Although it didn’t make it into our list of 250 reasons to love this town (April’s cover story), reason No. 251 might well have been—endlessly surprising. I was reminded of this, and our town’s chameleon-like ability to belie first impressions, after one of the entries that did make our list came back to haunt us. “Blue-collar Brilliant,” we had called it. 

Under that heading, as you may recall, we counted among Houston’s charms the ability of a “leathery-faced greaser” to amaze a Rice liberal arts grad with “wizard-like” technical prowess. Then, for good measure, we illustrated the point with a photograph of a guy in a hardhat and protective goggles working with a very technical-looking piece of heavy equipment.  

You can see what’s coming, can’t you? Not long after the piece was published an email arrived from the hard-hatted gentleman himself, a man by the name of Dan Smallwood. A friend had alerted him to the picture, in addition to congratulating him on being the “poster boy for blue-collar brilliance.” 

Smallwood informed us that when that particular picture was taken, he was the chief operating officer of Marine Well Containment Company, or as he put it, “about as far from a leather-faced greaser with a neck tattoo” as you can get.

In fact, Smallwood is a petroleum engineer by training, with 29 years under his belt at ConocoPhillips. Marine Well Containment, meanwhile, is the emergency response outfit created by ConocoPhillips and three other majors to deal with the sort of disaster inflicted on the Gulf of Mexico following the Deepwater Horizon explosion.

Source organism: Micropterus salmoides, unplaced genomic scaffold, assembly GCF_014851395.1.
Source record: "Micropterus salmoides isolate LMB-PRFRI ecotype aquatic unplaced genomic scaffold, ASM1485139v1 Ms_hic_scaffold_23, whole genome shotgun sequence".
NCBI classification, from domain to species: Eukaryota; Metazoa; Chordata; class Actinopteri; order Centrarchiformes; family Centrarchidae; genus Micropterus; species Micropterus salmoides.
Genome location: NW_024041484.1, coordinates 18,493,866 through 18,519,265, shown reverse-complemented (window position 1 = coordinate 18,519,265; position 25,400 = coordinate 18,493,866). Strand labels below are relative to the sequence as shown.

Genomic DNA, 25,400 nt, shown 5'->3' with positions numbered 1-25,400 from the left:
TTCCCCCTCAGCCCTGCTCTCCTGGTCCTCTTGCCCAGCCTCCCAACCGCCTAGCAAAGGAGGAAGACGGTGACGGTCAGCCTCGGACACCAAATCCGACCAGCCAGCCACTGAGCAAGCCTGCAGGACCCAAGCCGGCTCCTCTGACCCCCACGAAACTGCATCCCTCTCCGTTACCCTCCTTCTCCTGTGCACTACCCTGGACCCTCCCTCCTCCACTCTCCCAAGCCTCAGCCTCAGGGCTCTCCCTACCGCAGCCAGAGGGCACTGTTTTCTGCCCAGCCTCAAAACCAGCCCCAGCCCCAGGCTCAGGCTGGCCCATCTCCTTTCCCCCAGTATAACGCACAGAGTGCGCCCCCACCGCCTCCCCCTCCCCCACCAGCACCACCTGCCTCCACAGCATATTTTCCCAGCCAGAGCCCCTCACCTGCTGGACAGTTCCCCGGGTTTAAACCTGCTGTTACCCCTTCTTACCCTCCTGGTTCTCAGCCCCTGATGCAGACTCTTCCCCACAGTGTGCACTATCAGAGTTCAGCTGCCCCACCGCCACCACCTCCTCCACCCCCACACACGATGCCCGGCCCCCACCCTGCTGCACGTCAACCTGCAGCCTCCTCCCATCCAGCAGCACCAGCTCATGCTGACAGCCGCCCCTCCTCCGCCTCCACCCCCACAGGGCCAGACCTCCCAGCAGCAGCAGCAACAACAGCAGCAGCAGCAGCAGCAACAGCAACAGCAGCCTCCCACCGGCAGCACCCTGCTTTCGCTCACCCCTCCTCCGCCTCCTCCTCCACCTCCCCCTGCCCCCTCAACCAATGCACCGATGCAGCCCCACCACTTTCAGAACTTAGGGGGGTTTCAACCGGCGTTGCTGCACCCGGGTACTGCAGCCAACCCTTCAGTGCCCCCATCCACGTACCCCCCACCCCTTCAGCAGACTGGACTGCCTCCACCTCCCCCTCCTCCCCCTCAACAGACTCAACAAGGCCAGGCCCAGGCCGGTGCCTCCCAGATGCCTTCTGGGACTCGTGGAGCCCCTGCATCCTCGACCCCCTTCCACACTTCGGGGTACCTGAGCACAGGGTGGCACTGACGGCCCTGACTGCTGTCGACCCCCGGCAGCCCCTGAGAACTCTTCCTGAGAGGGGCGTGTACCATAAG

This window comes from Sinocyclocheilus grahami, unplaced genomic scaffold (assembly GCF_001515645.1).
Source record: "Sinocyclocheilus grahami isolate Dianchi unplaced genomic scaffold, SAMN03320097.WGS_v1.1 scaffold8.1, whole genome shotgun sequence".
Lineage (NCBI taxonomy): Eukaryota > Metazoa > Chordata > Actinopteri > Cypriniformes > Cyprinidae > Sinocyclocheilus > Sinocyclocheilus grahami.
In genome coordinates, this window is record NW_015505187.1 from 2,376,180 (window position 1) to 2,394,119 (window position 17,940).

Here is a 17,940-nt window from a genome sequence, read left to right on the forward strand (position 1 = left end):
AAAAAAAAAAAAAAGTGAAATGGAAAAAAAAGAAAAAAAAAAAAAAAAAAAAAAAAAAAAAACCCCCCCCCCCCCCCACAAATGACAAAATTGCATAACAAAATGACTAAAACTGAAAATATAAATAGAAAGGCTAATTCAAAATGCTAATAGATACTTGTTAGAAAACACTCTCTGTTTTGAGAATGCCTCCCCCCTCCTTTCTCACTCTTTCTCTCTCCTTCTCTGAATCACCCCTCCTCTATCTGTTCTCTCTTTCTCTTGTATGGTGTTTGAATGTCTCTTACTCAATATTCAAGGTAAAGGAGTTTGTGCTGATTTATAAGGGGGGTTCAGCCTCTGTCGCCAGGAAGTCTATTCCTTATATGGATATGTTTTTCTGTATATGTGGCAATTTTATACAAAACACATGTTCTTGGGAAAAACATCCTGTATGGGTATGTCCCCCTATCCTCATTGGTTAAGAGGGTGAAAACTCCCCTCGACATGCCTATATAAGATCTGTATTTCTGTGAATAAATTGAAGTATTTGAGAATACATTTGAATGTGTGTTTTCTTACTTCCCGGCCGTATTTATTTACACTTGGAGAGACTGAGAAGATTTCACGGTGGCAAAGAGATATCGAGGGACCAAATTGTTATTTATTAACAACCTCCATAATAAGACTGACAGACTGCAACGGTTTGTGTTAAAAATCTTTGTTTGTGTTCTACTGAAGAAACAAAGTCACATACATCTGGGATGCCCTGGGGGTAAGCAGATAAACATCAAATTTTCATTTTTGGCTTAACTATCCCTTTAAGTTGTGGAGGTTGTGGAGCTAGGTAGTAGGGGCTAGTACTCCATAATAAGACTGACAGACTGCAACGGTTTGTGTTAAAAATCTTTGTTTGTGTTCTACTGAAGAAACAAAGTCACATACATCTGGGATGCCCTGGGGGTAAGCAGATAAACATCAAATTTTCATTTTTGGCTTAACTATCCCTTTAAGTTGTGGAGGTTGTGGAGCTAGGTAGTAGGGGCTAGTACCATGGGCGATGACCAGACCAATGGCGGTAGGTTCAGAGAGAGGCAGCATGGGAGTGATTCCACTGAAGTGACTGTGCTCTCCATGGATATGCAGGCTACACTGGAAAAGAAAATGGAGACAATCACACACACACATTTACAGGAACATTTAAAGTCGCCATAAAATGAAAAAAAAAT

Wanting to apologize for our misperception, we called Smallwood, who couldn’t have been more gracious. “I got a good laugh out of it,” he told us.

And we learned a good lesson. 

More welcome lessons can be found in Houstonia’s June cover story, in which Peter Holley and John Nova Lomax identify and explore the town’s 25 hottest neighborhoods (page 50). The piece offers its own set of surprises and harpoons a few misconceptions along the way.  

Of course, not all the surprises this city offers are so pleasant. Take the AIDS epidemic, for instance. If you think it’s over, you’re in for yet another surprise. In “Epidemic of Silence” (page 74), Michael Hardy explores Houston’s ongoing struggle to stop the spread of the virus, a task that is proving to be mammoth indeed. Along the way, Hardy raises a number of troubling questions, among them this: “With one out of every 250 Harris County residents HIV-positive, is the epidemic over or have we just stopped paying attention?” 

The answer may surprise you.  

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